JavaZone 2007: Getting the most out of GC
"GC is automatic memory management; if it was really automatic, we should all really be at the pub instead of sitting here, innit?"(My crap rendition of Holly's actually funny joke)
Holly Cummins from IBM at Hursley, UK (where they do CICS, MQ and some JVM things, I guess) gave some general info on GC and demoed EVTK (for which she is lead). I think this is the first time I've seen an IBM-er with blue hair :-)
Holly noted that GC can actually be faster for an app than manually using malloc/free. She quoted some numbers where C apps can spend up to 20% of their time in free. GC can also exploit cache locality better by rearranging objects, compaction, etc. Unfortunately, GC can also stuff the cache full of crap when it traverses the heap.
Mean pause time is not a good indicator of performance. Small heaps mean smaller pauses, but can also mean worse performance. Smaller pauses doesn't necessarily mean better response time; if the app has a heavy workload the response time will be dominated by waiting for the CPU. "Real time is not real fast."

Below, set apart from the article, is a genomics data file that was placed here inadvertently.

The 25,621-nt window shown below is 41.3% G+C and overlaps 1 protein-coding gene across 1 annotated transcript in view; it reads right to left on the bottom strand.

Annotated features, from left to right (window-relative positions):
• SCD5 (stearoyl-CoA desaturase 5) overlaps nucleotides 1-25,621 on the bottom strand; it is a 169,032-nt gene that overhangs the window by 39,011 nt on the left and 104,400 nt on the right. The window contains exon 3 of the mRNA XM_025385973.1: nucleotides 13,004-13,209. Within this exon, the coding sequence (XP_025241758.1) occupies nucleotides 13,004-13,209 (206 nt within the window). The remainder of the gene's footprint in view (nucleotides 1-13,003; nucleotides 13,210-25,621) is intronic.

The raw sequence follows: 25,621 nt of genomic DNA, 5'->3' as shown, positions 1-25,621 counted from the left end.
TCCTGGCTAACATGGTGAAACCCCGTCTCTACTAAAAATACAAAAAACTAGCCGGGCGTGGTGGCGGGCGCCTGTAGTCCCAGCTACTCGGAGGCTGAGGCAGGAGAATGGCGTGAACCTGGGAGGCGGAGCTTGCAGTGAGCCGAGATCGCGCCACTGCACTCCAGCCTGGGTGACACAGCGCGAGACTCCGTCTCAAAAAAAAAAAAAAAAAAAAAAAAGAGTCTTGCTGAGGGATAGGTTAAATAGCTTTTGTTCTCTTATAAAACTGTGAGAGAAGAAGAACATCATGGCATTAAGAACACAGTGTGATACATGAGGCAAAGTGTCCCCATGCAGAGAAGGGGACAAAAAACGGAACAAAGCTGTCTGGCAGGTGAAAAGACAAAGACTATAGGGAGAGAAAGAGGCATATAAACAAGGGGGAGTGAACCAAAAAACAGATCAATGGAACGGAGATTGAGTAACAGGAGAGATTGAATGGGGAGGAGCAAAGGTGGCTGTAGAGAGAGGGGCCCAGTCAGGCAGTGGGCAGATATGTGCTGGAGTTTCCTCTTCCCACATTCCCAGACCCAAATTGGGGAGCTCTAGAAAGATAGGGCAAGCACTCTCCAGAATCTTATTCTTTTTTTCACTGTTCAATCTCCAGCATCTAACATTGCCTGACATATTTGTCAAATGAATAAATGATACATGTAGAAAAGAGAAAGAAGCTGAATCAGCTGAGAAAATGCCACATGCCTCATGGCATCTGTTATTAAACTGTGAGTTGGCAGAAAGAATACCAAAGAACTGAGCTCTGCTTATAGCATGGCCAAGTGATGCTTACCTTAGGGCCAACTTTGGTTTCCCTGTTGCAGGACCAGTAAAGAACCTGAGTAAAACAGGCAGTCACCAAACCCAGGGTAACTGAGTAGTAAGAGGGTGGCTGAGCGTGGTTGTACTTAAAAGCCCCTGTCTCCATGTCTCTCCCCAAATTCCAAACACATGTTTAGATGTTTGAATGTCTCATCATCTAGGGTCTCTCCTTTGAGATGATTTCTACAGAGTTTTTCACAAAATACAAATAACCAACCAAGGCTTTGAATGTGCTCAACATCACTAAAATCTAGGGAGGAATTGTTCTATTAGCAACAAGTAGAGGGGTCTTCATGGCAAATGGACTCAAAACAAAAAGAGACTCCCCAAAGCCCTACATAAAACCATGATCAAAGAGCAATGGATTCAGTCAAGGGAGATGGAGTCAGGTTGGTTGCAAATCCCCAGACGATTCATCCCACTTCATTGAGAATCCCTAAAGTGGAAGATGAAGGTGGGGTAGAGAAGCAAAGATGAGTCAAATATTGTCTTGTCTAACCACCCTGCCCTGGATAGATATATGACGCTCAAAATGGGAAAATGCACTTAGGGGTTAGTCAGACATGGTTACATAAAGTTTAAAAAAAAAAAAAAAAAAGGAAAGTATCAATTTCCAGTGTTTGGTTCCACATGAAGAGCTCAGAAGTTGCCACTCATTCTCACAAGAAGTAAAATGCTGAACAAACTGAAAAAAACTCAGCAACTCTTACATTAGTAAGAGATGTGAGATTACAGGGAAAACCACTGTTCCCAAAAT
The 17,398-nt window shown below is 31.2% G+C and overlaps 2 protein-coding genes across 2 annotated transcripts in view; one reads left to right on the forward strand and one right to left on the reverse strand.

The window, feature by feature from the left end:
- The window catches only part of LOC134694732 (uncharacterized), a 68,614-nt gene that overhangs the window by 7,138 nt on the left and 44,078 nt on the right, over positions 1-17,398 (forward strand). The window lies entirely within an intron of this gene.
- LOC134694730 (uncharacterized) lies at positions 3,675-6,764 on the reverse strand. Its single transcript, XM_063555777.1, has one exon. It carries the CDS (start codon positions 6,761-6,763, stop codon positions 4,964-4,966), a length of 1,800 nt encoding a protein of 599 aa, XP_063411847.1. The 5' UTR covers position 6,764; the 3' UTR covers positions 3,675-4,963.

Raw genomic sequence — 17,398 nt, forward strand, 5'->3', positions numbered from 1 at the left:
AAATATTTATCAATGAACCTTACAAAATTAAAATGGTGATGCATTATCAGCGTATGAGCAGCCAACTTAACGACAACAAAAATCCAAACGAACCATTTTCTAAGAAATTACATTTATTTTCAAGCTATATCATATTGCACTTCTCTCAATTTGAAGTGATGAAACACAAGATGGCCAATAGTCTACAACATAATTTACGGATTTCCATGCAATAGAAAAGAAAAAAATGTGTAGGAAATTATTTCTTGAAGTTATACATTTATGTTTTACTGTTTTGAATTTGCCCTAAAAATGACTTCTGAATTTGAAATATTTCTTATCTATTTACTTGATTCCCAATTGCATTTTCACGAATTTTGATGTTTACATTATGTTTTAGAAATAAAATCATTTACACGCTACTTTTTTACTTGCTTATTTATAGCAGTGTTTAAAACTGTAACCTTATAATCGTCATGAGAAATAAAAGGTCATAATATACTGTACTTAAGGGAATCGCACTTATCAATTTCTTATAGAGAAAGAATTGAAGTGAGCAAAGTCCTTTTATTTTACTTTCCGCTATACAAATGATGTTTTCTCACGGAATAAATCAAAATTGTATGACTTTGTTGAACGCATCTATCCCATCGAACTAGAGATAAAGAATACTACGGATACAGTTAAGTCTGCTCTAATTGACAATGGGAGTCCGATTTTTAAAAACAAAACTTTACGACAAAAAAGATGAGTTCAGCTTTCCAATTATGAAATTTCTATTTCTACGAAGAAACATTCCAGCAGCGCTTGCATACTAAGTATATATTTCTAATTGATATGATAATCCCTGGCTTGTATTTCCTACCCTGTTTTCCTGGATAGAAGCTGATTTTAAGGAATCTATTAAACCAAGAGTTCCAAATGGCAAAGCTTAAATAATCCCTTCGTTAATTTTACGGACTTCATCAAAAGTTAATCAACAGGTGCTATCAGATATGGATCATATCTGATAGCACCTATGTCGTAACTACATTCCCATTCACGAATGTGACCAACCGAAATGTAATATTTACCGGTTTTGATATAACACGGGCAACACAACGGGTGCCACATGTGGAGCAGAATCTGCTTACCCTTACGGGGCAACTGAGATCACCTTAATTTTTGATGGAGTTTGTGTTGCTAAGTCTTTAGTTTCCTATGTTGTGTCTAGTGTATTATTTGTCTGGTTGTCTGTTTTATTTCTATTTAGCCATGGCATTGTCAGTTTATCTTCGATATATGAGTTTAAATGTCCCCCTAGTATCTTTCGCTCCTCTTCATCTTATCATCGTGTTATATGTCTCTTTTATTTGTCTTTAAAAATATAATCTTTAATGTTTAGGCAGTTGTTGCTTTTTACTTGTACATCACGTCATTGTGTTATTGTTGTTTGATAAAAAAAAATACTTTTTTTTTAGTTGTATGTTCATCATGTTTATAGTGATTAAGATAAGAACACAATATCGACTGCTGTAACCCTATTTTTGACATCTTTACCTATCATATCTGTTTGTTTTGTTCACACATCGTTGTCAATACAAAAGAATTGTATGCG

What can verbose GC tell you? New IBM diagnostic tools for the IBM JVM: available as plugins to the IBM Support Assistant. Extensible Verbose Toolkit: verbose GC analysis. Actually handles verbose output from Sun JVM also! Creates reports, graphs, etc. Install the Support Assistant and find EVTK as a plugin.
Holly did a nice demo of EVTK showing how too small a heap can make an app spend too much of it's time running GC, throttling app throughput. And a second demo showing how to look for a memory leak. EVTK can show how many weak references are cleared, etc.
Nice overview of the different GC policies, etc. at the end, I'm too busy following it to make notes :-)